Ant and Slug of Atmosphere (Photo: Rhymesayers)

To understand the worldview of Atmosphere’s Fishing Blues, look no further than the title; piscine imagery pops up several times throughout the album. In “Besos,” a cokehead earns the nickname “Blowfish” because his drug habit keeps him from getting it up. Three songs later in “Seismic Waves,” a school of salmon tries to swim upstream in The River Of Pessimism. Finally, on the title track featuring Oakland rapper The Grouch, fishing becomes a means of meditating one’s way through their own hardships. When a fish darts away with Slug’s bait, the loss doesn’t bother him.

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All three instances are examples of people (or fish as people/people as fish) fighting to swim against the current, to overcome the obstacles in their lives, to persevere—a verb that Slug himself has noted as being a running theme in his work. Sometimes folks are able to get what they want—whether it be love, sex, sobriety, or just a small moment of happiness—and sometimes they’re not. All that matters is that they tried.

As with any recent Atmosphere release, this message of cautious optimism (or maybe it’s just realism) rings loud and clear, thanks to the sonic clarity of the veteran hip-hop duo. Slug’s easily decipherable flow and why-didn’t-I-think-of-that similes are almost defiant in their simplicity (“I feel faded like an old-ass flashlight,” “Dirty like the wheels on a dump truck,” and so on), then made even more accessible by Ant’s production. Increasingly interested in warmth rather than the frigidity found in the group’s older material, the beatmaker embraces some of the most inviting elements of classic rock in his arrangements, mixing turntable scratches with choral harmonies on opener “Like A Fire” and incorporating folkish strumming, strings, and pan flute reminiscent of Astral Weeks on “Besos.”

While nearly every song sticks to the above formula for music and words, the best tracks find Slug at his most lyrically specific. Some cuts lean on the kind of imaginary character sketches heard on When Life Gives You Lemons, You Paint That Shit Gold, most notably “Pure Evil,” which analyzes the cyclical nature of police brutality from an officer’s point of view. But, in keeping with the album’s motif of (sometimes failed) improvement, the lawman shows the faintest glimmer of self-awareness toward the end, recognizing the institutionalization of violence within certain cops. Although the line “I was told to tell a one-sided story” doesn’t exactly confirm that he’ll change his ways or hang up his badge—even if the recently released music video says otherwise—he at least realizes that a huge part of the problem comes from within the police force.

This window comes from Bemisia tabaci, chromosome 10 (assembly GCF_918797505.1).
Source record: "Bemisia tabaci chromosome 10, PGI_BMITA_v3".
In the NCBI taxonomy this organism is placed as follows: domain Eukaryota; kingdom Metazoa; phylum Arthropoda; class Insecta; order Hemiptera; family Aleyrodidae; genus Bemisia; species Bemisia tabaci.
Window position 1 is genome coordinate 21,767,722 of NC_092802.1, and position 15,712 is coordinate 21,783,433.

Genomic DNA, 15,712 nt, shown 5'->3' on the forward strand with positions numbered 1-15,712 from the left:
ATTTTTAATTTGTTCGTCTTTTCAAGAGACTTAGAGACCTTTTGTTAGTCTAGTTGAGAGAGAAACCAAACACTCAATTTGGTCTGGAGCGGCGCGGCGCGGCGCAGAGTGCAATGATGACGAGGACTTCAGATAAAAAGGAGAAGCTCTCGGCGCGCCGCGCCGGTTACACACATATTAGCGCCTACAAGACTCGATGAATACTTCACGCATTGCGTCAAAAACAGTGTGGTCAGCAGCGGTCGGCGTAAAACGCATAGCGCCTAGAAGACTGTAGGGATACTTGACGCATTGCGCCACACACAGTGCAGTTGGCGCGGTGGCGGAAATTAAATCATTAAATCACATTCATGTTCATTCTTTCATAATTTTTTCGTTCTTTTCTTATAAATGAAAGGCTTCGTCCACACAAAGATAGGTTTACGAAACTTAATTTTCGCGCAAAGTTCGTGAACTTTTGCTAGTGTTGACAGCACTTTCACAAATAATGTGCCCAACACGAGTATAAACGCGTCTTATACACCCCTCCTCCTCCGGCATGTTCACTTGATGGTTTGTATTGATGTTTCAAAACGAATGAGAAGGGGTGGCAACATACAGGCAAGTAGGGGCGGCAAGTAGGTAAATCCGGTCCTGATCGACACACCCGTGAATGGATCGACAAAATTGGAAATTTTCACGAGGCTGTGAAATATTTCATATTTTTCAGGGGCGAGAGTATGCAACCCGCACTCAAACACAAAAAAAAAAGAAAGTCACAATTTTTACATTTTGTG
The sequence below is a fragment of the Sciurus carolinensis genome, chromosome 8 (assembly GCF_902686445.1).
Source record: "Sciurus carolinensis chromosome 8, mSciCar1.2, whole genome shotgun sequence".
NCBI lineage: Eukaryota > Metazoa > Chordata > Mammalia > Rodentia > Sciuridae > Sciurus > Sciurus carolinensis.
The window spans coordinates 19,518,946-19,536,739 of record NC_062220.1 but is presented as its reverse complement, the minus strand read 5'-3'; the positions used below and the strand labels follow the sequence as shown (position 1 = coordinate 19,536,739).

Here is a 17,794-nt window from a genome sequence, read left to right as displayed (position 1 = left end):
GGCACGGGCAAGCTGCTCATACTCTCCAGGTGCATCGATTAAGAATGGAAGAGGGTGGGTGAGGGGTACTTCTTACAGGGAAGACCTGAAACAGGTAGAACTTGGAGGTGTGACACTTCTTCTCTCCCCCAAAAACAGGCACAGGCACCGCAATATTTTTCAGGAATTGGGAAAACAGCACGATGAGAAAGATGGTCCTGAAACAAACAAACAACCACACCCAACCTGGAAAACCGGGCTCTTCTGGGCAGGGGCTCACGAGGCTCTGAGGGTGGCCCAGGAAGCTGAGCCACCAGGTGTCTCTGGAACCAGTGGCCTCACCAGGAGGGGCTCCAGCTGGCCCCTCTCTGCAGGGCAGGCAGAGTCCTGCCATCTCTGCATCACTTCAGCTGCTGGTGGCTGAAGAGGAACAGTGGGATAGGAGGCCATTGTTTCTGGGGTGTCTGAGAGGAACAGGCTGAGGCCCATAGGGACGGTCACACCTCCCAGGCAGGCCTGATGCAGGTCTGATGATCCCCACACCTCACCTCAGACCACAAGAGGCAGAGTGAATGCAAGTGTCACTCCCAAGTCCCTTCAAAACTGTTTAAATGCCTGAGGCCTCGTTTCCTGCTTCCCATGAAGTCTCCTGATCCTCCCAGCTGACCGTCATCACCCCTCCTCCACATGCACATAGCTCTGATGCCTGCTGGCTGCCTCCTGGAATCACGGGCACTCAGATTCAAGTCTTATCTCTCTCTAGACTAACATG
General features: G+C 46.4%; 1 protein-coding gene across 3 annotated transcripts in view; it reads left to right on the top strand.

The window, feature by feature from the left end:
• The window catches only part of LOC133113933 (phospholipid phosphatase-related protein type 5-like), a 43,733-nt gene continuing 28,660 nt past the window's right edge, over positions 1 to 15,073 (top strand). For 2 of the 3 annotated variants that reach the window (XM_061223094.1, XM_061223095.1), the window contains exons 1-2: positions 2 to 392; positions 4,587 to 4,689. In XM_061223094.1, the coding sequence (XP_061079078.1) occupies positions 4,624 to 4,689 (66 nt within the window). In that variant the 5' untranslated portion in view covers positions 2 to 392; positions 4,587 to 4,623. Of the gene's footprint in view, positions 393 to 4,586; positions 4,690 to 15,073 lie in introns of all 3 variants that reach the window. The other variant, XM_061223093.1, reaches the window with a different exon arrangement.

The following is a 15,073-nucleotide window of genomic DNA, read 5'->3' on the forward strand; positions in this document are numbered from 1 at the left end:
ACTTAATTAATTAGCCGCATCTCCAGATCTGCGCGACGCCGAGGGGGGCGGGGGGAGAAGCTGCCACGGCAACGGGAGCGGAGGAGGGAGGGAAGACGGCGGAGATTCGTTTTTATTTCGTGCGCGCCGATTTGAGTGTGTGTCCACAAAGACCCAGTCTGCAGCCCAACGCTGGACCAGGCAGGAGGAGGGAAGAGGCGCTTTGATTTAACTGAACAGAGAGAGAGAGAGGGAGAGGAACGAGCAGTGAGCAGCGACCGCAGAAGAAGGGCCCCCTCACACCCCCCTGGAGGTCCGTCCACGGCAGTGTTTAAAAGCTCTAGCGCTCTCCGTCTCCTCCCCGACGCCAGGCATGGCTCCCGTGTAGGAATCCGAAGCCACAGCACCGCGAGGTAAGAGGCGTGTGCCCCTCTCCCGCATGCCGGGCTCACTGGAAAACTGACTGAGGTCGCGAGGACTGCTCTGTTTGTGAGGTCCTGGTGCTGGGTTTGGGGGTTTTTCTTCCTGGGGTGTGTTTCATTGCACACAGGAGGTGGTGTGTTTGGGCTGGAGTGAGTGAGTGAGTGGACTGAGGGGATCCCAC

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Other songs do away with fiction altogether in favor of the autobiographical roots planted on 2014’s Southsiders, all while still playing like short stories. The hangover victim in “Ringo” could be a composite of Slug’s nightlife experiences and industry travails as a mid-level musician. Likewise, it’s easy to imagine him as the drunken narrator of “Next To You,” where he arrives home too late to have sex with his pregnant wife, then passes out before he can jerk off. In another rapper’s hands, it might be standard baby-making music, but under the pen of Slug, it’s a slow-jam tale of loserdom that’s distinct for its grossness, self-deprecation, and dark sense of humor.

Toward the back half of the album, he becomes less concerned with narrative and more focused on positive sloganeering. The harpsichord-heavy “Won’t Look Back” and “Anybody That I’ve Known” are more or less affirmations of his life choices so far, and on “Still Be Here,” he looks toward the future. While still musically lush, the three-song stretch lacks the verbal detail exhibited on the rest of the LP, making one wonder if Fishing Blues would have a little more momentum at 15 rather than 18 songs. But overall, this is undeniable rap therapy. Like the rest of us, Slug and Ant are just trying to get by, and for the most part, they’re succeeding.


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